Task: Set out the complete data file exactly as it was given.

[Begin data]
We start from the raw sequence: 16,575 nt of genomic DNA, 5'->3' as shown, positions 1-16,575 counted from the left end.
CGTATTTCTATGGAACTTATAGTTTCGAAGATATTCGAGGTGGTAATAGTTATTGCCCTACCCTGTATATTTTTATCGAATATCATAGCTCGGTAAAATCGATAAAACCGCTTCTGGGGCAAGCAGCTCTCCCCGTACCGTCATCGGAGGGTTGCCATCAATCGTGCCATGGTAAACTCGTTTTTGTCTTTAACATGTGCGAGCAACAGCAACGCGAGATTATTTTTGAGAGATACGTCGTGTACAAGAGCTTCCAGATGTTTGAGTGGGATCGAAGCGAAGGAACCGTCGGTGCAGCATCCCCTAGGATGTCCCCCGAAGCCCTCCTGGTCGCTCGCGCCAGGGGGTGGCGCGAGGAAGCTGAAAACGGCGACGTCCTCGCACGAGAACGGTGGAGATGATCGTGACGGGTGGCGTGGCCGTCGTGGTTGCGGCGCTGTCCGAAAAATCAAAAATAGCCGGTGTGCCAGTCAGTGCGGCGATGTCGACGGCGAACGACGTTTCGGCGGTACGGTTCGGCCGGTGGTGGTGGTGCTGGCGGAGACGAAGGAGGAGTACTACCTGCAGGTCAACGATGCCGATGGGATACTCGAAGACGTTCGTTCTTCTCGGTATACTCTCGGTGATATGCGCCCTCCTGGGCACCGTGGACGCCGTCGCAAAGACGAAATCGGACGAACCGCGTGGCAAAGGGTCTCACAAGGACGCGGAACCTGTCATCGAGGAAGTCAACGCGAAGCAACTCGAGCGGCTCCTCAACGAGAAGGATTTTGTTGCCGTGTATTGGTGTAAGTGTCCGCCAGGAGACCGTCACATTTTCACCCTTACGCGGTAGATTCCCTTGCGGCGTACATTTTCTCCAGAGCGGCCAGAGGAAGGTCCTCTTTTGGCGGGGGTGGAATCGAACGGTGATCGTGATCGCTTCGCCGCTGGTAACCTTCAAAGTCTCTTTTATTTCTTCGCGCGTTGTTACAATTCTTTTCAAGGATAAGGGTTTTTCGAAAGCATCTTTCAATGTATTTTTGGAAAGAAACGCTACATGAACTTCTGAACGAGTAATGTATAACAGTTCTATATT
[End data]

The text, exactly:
We start from the raw sequence: 16,575 nt of genomic DNA, 5'->3' as shown, positions 1-16,575 counted from the left end.
CGTATTTCTATGGAACTTATAGTTTCGAAGATATTCGAGGTGGTAATAGTTATTGCCCTACCCTGTATATTTTTATCGAATATCATAGCTCGGTAAAATCGATAAAACCGCTTCTGGGGCAAGCAGCTCTCCCCGTACCGTCATCGGAGGGTTGCCATCAATCGTGCCATGGTAAACTCGTTTTTGTCTTTAACATGTGCGAGCAACAGCAACGCGAGATTATTTTTGAGAGATACGTCGTGTACAAGAGCTTCCAGATGTTTGAGTGGGATCGAAGCGAAGGAACCGTCGGTGCAGCATCCCCTAGGATGTCCCCCGAAGCCCTCCTGGTCGCTCGCGCCAGGGGGTGGCGCGAGGAAGCTGAAAACGGCGACGTCCTCGCACGAGAACGGTGGAGATGATCGTGACGGGTGGCGTGGCCGTCGTGGTTGCGGCGCTGTCCGAAAAATCAAAAATAGCCGGTGTGCCAGTCAGTGCGGCGATGTCGACGGCGAACGACGTTTCGGCGGTACGGTTCGGCCGGTGGTGGTGGTGCTGGCGGAGACGAAGGAGGAGTACTACCTGCAGGTCAACGATGCCGATGGGATACTCGAAGACGTTCGTTCTTCTCGGTATACTCTCGGTGATATGCGCCCTCCTGGGCACCGTGGACGCCGTCGCAAAGACGAAATCGGACGAACCGCGTGGCAAAGGGTCTCACAAGGACGCGGAACCTGTCATCGAGGAAGTCAACGCGAAGCAACTCGAGCGGCTCCTCAACGAGAAGGATTTTGTTGCCGTGTATTGGTGTAAGTGTCCGCCAGGAGACCGTCACATTTTCACCCTTACGCGGTAGATTCCCTTGCGGCGTACATTTTCTCCAGAGCGGCCAGAGGAAGGTCCTCTTTTGGCGGGGGTGGAATCGAACGGTGATCGTGATCGCTTCGCCGCTGGTAACCTTCAAAGTCTCTTTTATTTCTTCGCGCGTTGTTACAATTCTTTTCAAGGATAAGGGTTTTTCGAAAGCATCTTTCAATGTATTTTTGGAAAGAAACGCTACATGAACTTCTGAACGAGTAATGTATAACAGTTCTATATT